Most of the time I write to find out what happens next, and if I know ahead of time, I lose interest. So generally an outline is counterproductive for the first draft, though I do something like one for whipping the second draft into shape. Occasionally with an historical story, though, I'll need to know if certain plot points are plausible before I start, to save myself tears later if the climax turns out to be absolutely impossible given an inconvenient date or something.

    Also, since I usually start with a character popping in to say hi-will-you-write-me-that's-an-order, sometimes I can write down a sort of narrative summary based on what I think is going to happen if they do things which, with my current knowledge, are in character for them. But as often as not, when I get to know them better, or they grow and change, the second half gets tossed out the window anyway.

    I've been told outlining is what mature authours do before they start, and discovery writing is all right for those just getting on their feet, but I'm not sure. It's not the kind of thing which always affects the quality of the final draft, and some find it stifling to have an outline, and others are lost without the structure to climb on; so let's not make one or the other out to be objectively better. . . (Not saying GTW does this --- you've been very good about always giving us both options.)

  4. Super cool idea about the letter writing! I've used journal entries and dreams to help develop characters outside of the story but not letter and to that degree. I tend to work off of a synopsis, but it seems to take me far too long. I recently started outlining based on the three act structure and like your process, Jill, of using notecards. Think I'll try that (after I've transcribe all my handwritten stuff into Scrivener--halfway there!).

  5. I usually consider myself a plotter, but some of these people talking about how they're "hybrids" plot harder than me! I usually have a pretty solid idea of where I want the plot to go in my head. How I get that on paper varies. For one series, I have a lot of relatively short stories, so I have a one-page summary of each sitting in a notebook just so I can keep track (as well as character lists--maybe I'll try having them write letters to each other!) For another, I have a page detailing the plot in terms of three-act structure--"Here's what happens in the midpoint, here's the second half of the second act, here's the third turning point, here's the third act..." I also have a paragraph or two of summary of the later stories in that series, and when I reach them I'll write out their act structure. Everything in between the key points, I improvise, knowing what to build to. I guess that makes me a hybrid, and a pretty discovery-ish hybrid at that. I always thought I was such an outliner!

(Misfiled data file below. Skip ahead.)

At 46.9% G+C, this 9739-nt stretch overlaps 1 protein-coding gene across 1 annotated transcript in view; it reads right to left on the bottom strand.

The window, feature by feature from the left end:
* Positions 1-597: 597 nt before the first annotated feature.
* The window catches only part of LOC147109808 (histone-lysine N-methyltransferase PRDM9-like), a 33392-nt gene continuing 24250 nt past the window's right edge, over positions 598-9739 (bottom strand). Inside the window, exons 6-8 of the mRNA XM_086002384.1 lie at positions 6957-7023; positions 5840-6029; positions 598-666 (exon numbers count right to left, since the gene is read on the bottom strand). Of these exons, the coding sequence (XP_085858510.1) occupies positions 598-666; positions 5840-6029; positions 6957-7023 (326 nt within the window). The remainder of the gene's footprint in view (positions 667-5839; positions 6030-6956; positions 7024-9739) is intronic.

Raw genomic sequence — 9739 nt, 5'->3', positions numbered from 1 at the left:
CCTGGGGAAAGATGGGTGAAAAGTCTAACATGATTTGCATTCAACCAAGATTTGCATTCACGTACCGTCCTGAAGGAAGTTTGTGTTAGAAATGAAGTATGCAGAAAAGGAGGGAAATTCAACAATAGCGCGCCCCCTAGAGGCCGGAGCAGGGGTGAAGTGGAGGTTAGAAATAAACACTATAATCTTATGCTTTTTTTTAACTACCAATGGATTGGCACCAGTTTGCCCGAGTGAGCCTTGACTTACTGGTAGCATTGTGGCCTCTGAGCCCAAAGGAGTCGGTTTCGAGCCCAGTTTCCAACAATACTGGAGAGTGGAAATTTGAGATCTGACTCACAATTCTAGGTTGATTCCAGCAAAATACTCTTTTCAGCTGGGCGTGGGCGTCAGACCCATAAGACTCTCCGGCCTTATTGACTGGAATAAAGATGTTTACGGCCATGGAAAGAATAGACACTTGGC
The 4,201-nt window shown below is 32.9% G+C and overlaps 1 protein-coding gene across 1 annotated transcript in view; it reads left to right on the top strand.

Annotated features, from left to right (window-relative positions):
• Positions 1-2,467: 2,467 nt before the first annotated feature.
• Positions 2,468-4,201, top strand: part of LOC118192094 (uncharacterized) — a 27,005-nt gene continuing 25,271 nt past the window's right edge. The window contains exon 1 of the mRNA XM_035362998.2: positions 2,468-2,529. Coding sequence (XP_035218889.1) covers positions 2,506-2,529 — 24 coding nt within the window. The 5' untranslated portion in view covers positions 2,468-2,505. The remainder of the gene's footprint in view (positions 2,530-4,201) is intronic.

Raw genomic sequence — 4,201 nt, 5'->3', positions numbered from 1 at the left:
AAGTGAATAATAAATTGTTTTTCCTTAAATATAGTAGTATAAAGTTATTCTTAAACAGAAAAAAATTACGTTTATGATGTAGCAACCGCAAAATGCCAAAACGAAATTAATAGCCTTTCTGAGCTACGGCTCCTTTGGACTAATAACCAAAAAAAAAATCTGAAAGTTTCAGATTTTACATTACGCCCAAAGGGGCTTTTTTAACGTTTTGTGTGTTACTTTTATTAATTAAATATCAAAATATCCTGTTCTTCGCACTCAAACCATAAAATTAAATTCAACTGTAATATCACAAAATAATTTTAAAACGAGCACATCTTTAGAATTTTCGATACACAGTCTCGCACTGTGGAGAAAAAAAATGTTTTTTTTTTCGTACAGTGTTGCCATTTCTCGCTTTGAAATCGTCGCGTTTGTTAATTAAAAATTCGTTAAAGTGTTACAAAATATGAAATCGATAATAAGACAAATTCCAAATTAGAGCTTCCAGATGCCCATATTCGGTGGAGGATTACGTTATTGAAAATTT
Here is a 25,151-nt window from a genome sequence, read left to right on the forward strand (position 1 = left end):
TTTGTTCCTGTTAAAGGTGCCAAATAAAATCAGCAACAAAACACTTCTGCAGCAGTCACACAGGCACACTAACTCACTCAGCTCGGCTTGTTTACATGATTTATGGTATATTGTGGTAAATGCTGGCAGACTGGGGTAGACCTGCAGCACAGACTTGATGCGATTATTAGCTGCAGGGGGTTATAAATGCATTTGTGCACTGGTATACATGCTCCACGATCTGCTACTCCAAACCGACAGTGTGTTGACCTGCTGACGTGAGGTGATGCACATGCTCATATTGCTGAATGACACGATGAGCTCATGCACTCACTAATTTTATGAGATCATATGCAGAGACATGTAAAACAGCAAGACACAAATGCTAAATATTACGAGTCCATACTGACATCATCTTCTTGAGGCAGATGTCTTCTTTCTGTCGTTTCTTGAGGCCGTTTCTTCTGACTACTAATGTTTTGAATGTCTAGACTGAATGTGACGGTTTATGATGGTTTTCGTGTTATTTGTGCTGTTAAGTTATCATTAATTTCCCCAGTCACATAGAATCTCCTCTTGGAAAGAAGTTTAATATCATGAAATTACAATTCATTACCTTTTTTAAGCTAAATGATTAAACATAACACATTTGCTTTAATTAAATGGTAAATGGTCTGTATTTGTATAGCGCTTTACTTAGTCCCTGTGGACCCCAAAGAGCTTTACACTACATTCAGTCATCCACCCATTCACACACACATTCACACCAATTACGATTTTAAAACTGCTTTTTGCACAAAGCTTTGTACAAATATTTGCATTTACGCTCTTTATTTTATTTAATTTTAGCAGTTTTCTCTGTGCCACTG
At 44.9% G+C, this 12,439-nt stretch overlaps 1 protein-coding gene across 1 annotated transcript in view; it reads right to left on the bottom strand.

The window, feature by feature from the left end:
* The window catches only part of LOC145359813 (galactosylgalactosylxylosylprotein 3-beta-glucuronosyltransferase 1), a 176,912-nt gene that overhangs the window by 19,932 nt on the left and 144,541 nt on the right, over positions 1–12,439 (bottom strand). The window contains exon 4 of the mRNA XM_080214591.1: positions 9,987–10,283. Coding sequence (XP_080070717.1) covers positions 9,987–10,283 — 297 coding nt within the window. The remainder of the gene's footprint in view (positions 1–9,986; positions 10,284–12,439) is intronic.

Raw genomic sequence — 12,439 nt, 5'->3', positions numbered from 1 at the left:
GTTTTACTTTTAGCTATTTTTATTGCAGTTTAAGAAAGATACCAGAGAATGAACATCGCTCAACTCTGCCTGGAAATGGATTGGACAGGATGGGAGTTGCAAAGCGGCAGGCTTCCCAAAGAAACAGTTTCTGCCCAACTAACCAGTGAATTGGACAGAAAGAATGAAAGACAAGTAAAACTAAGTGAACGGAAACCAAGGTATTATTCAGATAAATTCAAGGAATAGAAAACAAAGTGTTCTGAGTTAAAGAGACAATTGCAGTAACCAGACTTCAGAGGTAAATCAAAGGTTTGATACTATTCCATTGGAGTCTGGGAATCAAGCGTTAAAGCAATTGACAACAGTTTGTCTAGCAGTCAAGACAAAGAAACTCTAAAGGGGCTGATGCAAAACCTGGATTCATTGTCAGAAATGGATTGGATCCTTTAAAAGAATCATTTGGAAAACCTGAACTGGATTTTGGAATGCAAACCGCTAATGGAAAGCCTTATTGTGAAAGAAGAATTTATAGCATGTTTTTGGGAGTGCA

6. I usually consider myself a hybrid, but for some reason I’m trying to pants my July Camp NaNo novel?? Not sure why I decided that......

    And character letters? Those sound interesting. I might have to try that!

  7. I absolutely love the idea of characters writing letters to each other! The character interview has never worked for me because I don't know who my character is talking to (I'm not a break-the-fourth-wall person with my characters), and so it's hard to figure out which of their voices they'd use. But I think confession letters to other characters would work really well.

    I'm not working on a novel but a TV series at the moment. I used to consider myself a pantser, but I've been enjoying making a list of scenes for each episode and writing it. Since I'm almost at the halfway point for the first season, I've started working on character synopses to make sure I know where they're going.

    I usually compost characters for a long time before writing, so I think combining that creative, uninhibited process with outlining works well for me.

  8. Cool ideas! I'm a hybrid leaning toward pantsing, but I want to plot so badly. I have a bad case of the "gotta right the story now" which gets me in trouble. I like to write a short overview/synopsis for the story and brainstorm with others over things. I also use pinterest for inspiration. My plan for the project I'm about to start working on is to do a bit more outline work using worksheets, etc. to try to really find my flow. I'm excited.